mechanised and large farms in Paraguay in 1990 and by 1997 51% of its
total cultivated area was 'no-tilled'. The relative figures in 2000/1 are
for Paraquay 52%, Argentina 32%, Brazil 21%, and the United States 16%.)."
http://www.btinternet.com/~nlpwessex/Documents/usdagmeconomics.htm

Ironically, where no-till is associated with GM herbicide-resistant
crops, it is being undermined by the emergence of herbicide-resistant
weeds, as a U.S. weed extension specialist noted recently, "With
glyphosate-resistant horseweed we've already seen a reduction in no-till
acres."
http://www.gmwatch.org/archive2.asp?arcid=5818

Growing weed resistance also means increased use of chemicals and more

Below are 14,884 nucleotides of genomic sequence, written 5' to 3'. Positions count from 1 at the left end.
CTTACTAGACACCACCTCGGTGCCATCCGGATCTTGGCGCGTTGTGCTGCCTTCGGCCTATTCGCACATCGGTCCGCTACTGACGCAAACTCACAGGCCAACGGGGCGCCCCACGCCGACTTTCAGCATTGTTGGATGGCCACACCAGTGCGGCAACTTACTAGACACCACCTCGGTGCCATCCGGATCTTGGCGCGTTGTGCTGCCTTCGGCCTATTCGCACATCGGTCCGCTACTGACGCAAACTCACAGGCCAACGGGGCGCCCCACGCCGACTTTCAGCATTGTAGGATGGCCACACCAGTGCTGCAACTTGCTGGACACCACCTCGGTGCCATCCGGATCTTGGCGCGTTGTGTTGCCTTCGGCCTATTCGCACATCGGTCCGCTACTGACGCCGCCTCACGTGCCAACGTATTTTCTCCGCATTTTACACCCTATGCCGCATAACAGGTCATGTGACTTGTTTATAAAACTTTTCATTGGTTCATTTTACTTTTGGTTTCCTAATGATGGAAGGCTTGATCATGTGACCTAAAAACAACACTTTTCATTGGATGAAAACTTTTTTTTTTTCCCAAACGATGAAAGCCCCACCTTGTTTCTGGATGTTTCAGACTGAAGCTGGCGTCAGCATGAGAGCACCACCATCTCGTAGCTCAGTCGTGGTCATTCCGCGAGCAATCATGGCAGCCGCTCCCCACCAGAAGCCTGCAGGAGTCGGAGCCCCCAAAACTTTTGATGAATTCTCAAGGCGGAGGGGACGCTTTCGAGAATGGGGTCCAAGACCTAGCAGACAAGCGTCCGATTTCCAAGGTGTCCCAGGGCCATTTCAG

tractor movements to deliver them. Another problem generating more
chemicals and more tractor movements is that of volunteers. Just
published research shows that this can be a significant problem with GM
canola (rape) for as long as 15 years after the crop is grown. The study,
published by the Royal Society, concluded there was "a potentially
serious problem associated with the temporal persistence of rape seeds in
soil."
http://www.gmwatch.org/archive2.asp?arcid=5814

In any case, the claim made by the report for decreased chemical use on
GM crops is seriously open to challenge. A 2003 technical paper by Dr
Charles Benbrook analysed all the publicly available US Department of
Agriculture (USDA) data on pesticide use in the US since 1996 when GM
crops were first introduced. It looked at pounds of pesticides applied
and found that, while they initially led to a reduction in pesticide use,